RiverWatch

is about our children’s future

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Declining water quality is something all of us have been seeing for quite some time. Rivers and streams that once used to provide an abundant resource for fishing have, in many cases declined to such an extent that there is no aquatic life left at all. Rivers and lakes that we enjoyed swimming in are now green with algae or muddy brown. This has been the case for my beloved Pahaoa River that runs around my farm in Hinakura. In 2002, it was alive with fish, literally jumping out of the water. Fly rods always hung at the back door, for family and visitors alike to catch a feed. 

Ten years later in 2012, the river was dead and devoid of aquatic life. Its fish are long gone, washed up dead on its shores for lack of oxygen and a life-sustaining environment. Over the years I made many attempts to draw this to the attention of the regional council and my neighbouring farmers whose farm practice was a major contributor to the aquatic decline. The river and my concerns appeared on many national television programmes and the award-winning documentary River Dog. Every time I discussed the degradation of the Pahaoa River with those in authority, I was told to ‘prove it’. It seems that without sound scientific water quality data from the river nothing could or would be done to enforce the already existing environmental standards.

I was determined to at least try to save this river, as many Kiwis will empathise with me, when it comes to rivers and streams you have your favourites. They become part of your family. You get to know them and love them. And it is heartbreaking when you watch them die. So, with the help of Victoria University’s Doctor George Allan and Winston Seah of the Computer Science and Engineering faculty we began the RiverWatch project. 

Over the next five years we worked with students to build and develop accurate and robust water quality monitoring technology and data dissemination platform. As we worked on the project we realised how unscientific the water quality data being collected by authorities was. The data was not robust because it was collected at a single point in time and did not reflect the overall condition of where the sample was taken from. We also discovered that turbidity (sedimentation) was the primary cause of habitat loss for aquatic species. In fact, New Zealand has ten times the world average of sedimentation. So much so that water quality testing instruments from other countries, costing tens of thousands of dollars, did not work in our extremely muddy waters. When designing RiverWatch, we refined the testing parameters so that the most useful data was collected. Stuff that is important to swimmers, anglers and human life. 

In 2016, we finalised and built our first working RiverWatch prototype. This was tested for accuracy alongside regional council instrumentation and integrated into our data collection platform on the WaiNZ website and RiverWatch app. The prototype was awarded the WWF Conservation Innovation Award 2016 and with the $25,000 award we continued to develop RiverWatch for release into our rivers. We also approached many organisations and farming leaders engaged with water use, but they had little appetite for testing water quality, so we continued to fund RiverWatch from our own resources.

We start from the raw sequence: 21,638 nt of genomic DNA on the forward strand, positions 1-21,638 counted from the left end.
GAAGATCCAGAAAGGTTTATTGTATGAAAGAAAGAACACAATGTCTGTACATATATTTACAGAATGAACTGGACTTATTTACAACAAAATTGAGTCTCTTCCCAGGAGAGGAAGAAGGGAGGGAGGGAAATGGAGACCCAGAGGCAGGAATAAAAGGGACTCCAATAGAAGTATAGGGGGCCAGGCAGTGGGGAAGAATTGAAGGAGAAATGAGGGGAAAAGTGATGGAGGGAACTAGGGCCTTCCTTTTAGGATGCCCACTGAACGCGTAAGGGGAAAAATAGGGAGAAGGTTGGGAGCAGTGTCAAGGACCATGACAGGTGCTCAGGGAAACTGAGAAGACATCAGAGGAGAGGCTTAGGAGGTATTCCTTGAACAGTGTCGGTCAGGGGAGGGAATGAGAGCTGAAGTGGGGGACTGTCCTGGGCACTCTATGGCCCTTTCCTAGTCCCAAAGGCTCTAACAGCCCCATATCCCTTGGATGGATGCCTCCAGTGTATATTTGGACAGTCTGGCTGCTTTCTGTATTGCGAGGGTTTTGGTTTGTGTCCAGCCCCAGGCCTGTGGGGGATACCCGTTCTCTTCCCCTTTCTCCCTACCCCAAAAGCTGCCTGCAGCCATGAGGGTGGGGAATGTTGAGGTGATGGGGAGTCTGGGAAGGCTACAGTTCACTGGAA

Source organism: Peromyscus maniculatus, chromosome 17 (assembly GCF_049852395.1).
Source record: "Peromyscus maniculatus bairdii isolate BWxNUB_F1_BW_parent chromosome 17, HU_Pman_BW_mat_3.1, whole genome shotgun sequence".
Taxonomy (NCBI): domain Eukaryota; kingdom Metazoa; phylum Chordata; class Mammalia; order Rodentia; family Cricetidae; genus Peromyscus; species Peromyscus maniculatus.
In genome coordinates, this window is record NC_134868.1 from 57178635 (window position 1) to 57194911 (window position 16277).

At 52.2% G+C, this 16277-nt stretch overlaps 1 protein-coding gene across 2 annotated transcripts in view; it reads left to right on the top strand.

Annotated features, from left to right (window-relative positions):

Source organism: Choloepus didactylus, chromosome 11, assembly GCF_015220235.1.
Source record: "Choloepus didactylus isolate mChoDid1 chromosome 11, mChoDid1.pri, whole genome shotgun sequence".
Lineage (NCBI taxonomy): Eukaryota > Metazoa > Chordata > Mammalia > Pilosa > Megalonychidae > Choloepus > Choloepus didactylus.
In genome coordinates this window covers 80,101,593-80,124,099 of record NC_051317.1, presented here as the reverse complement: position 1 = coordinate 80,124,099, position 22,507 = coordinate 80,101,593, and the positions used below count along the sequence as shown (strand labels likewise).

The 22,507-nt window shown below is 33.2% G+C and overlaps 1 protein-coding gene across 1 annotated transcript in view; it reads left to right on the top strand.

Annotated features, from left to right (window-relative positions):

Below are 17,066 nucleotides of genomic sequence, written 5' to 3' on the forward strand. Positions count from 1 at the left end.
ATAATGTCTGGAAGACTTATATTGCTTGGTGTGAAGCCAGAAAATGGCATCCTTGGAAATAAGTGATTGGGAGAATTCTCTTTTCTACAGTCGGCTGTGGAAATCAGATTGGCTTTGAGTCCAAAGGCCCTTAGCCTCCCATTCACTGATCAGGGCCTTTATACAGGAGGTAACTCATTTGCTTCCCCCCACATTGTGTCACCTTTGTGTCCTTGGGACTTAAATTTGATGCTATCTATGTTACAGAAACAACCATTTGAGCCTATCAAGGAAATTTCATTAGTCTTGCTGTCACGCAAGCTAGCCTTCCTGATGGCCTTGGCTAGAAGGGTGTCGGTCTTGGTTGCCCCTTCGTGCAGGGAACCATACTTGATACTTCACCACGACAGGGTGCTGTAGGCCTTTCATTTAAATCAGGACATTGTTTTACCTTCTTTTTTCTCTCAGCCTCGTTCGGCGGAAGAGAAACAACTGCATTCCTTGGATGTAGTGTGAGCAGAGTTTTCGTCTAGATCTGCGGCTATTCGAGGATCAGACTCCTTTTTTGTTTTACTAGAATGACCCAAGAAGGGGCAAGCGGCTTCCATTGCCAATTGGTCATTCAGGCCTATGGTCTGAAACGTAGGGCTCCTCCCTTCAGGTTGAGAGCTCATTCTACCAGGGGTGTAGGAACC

By mid-2017, we had built prototype version three that tests for turbidity, conductivity, temperature, pH level and dissolved oxygen 24/7 at predetermined time intervals. Alongside this, we had also developed an IOT, LoRa communication platform for remote areas and integrated data collection for real time web browser connection. 

Timeline

2006-2010 Grant and James Muir witness the degradation of the Pahaoa River at the hands of local landowners.
2009 Documentary River Dog (made by James Muir) premiers about farmer Grant Muir’s attempts to stop cattle from grazing the Pahaoa River that surrounds his property. The documentary goes on to win 12 international awards and sparks debate in NZ about the declining quality of our freshwater.
2011 Victoria University and Grant Muir begin a collaborative project with 3rd year students at Victoria University’s School of Computer Science and Engineering. The project aims to develop technology that can be used to reduce NZ freshwater pollution.
2012 The RiverWatch project is launched publicly with Victoria University. The WAI NZ website, the RiverWatch phone app and the UAV drone surveillance system are released.
2013 RiverWatch updates the WAI NZ website with software improvements and improves the phone app.
2014 RiverWatch improves drone surveillance using face recognition software and begins working on the RiverWatch water tester. Media stories appear on Campbell Live and News channels about WAI NZ.
2015 WAI NZ website improved and RiverWatch phone apps are updated. RiverWatch water tester Stage 2 development.

Media stories on 60 Minutes and Te Radar go global about Grant’s ongoing resolve to halt the decline of NZ freshwater quality.
2016 RiverWatch water tester Stage 3 developed, field tested and data upload integrated into WAI NZ website.

RiverWatch awarded the 2016 WWF Conservation Innovation Award.
2017 WAI NZ and RiverWatch are Wellington Gold Award finalists.

Public release of RiverWatch, developed to a field-tested prototype and start of a successful PledgeMe campaign to raise $50,000, so that beta testing and commercial production can begin.